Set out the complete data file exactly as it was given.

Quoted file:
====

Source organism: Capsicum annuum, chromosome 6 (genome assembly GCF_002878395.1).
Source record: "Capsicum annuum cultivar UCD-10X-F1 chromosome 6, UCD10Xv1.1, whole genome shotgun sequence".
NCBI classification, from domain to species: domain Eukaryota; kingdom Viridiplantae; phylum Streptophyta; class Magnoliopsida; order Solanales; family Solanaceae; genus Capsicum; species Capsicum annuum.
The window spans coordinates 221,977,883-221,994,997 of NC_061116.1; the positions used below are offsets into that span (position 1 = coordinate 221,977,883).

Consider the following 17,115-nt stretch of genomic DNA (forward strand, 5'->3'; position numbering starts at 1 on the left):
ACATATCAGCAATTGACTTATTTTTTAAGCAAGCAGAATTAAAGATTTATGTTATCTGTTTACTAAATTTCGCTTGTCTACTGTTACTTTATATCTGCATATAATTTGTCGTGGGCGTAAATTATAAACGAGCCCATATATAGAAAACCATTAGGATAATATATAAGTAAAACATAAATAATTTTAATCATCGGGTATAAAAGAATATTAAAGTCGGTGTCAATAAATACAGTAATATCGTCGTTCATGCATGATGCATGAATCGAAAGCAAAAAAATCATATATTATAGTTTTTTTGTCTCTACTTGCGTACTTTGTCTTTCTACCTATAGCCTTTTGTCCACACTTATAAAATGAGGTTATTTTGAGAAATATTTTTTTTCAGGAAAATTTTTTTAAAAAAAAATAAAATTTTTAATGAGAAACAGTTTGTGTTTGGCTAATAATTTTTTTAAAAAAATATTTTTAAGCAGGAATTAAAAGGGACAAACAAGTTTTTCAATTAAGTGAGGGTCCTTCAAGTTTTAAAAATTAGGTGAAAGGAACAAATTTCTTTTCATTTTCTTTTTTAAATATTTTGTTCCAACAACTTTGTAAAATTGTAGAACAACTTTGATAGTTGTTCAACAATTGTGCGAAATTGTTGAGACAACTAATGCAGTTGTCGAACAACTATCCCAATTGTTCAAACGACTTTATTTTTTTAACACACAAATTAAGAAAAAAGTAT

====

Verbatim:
Source organism: Capsicum annuum, chromosome 6 (genome assembly GCF_002878395.1).
Source record: "Capsicum annuum cultivar UCD-10X-F1 chromosome 6, UCD10Xv1.1, whole genome shotgun sequence".
NCBI classification, from domain to species: domain Eukaryota; kingdom Viridiplantae; phylum Streptophyta; class Magnoliopsida; order Solanales; family Solanaceae; genus Capsicum; species Capsicum annuum.
The window spans coordinates 221,977,883-221,994,997 of NC_061116.1; the positions used below are offsets into that span (position 1 = coordinate 221,977,883).

Consider the following 17,115-nt stretch of genomic DNA (forward strand, 5'->3'; position numbering starts at 1 on the left):
ACATATCAGCAATTGACTTATTTTTTAAGCAAGCAGAATTAAAGATTTATGTTATCTGTTTACTAAATTTCGCTTGTCTACTGTTACTTTATATCTGCATATAATTTGTCGTGGGCGTAAATTATAAACGAGCCCATATATAGAAAACCATTAGGATAATATATAAGTAAAACATAAATAATTTTAATCATCGGGTATAAAAGAATATTAAAGTCGGTGTCAATAAATACAGTAATATCGTCGTTCATGCATGATGCATGAATCGAAAGCAAAAAAATCATATATTATAGTTTTTTTGTCTCTACTTGCGTACTTTGTCTTTCTACCTATAGCCTTTTGTCCACACTTATAAAATGAGGTTATTTTGAGAAATATTTTTTTTCAGGAAAATTTTTTTAAAAAAAAATAAAATTTTTAATGAGAAACAGTTTGTGTTTGGCTAATAATTTTTTTAAAAAAATATTTTTAAGCAGGAATTAAAAGGGACAAACAAGTTTTTCAATTAAGTGAGGGTCCTTCAAGTTTTAAAAATTAGGTGAAAGGAACAAATTTCTTTTCATTTTCTTTTTTAAATATTTTGTTCCAACAACTTTGTAAAATTGTAGAACAACTTTGATAGTTGTTCAACAATTGTGCGAAATTGTTGAGACAACTAATGCAGTTGTCGAACAACTATCCCAATTGTTCAAACGACTTTATTTTTTTAACACACAAATTAAGAAAAAAGTAT